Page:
“These Jesus sent…”
Too often our prayers for missions, our giving for missions, indeed our whole conception of missions is that someone else is going to do the going. Baloney! Jesus says to pray and then he answers the prayer: you go! You go tell your neighbor, your coworker, the homeless man in downtown SLC, the Hindu in India, the atheist in Australia, the Muslim in Dubai. You go!
You are the answer to the prayer.
Do you think the disciples got it? I bet they did. That chapter division throws us off. But it wasn’t there for them – they heard Jesus say “Pray” and then they heard him say “Go.” It’s like the shortest prayer meeting ever. It’s like Jesus sitting down at the dinner table and saying, “someone bless the food.” Peter, you know it’d be Peter, launches into this soliloquy: “Most exalted, gracious, ever-beneficent, Mysterious, sovereign, almighty, L…” and Jesus is like, “Alright already, pass the grapes would you!”
Just because our compassion for the lost turns us immediately to prayer, that doesn’t mean we have to stay there for long. In the Sermon on the Mount, Jesus said: “don’t pray like the heathens, who assume that they will be heard because of their many words.” I’m afraid some of us may have missed that. We spend so many words praying for the lost that we apparently don’t have any left to share the gospel with them.
Prayer is never the destination for our compassion: taking the gospel is the destination. Prayer is the kick in the pants we need to get going.
But I get it. One of the reasons I struggle to take the gospel is because it’s not easy. I know that’s why many of us fail. It’s hard to put yourself on the line for something that you have no control over the success of. But God doesn’t ask us to succeed in making converts: he’ll do that. He just asks us to be faithful to go, faithful to tell, and faithful to disciple those that he reaches.
Even then, it’s still hard. In fact, it’s probably the hardest thing anyone could ever ask you to do.
You’d think Jesus would make it easy. That he’d try to alleviate the fears of the disciples, our fears, before sending us out. He doesn’t. In fact, it seems like he is doing the exact opposite.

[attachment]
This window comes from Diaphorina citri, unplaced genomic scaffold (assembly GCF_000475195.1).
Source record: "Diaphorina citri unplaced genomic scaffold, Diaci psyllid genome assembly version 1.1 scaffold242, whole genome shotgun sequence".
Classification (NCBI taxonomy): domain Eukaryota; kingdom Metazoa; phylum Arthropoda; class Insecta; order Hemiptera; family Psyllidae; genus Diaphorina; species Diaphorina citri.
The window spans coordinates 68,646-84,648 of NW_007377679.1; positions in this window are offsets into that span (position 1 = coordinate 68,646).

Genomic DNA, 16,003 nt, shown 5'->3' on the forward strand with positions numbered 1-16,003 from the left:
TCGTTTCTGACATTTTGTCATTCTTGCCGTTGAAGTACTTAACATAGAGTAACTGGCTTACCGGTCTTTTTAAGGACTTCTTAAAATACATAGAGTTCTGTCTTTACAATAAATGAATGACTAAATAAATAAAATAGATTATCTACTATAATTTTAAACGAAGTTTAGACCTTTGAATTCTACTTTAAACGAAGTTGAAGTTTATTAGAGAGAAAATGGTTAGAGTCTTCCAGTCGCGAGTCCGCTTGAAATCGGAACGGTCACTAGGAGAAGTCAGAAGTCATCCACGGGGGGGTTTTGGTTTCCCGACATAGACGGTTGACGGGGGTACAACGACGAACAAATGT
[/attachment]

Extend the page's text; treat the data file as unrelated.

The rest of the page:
Jesus Doesn’t Try to Sugarcoat the Difficulty of the Task
- We are severely handicapped in the tactics we can use.
 “Behold, I am sending you out as sheep in the midst of wolves, so be wise as serpents and innocent as doves.
- We will be treated just like Jesus was treated.
 Beware of men, for they will deliver you over to courts and flog you in their synagogues,  and you will be dragged before governors and kings for my sake, to bear witness before them and the Gentiles.  When they deliver you over, do not be anxious how you are to speak or what you are to say, for what you are to say will be given to you in that hour.  For it is not you who speak, but the Spirit of your Father speaking through you.  Brother will deliver brother over to death, and the father his child, and children will rise against parents and have them put to death,  and you will be hated by all for my name’s sake. But the one who endures to the end will be saved.  When they persecute you in one town, flee to the next, for truly, I say to you, you will not have gone through all the towns of Israel before the Son of Man comes.  “A disciple is not above his teacher, nor a servant above his master.  It is enough for the disciple to be like his teacher, and the servant like his master. If they have called the master of the house Beelzebul, how much more will they malign those of his household.
- We will be tempted to deny the faith.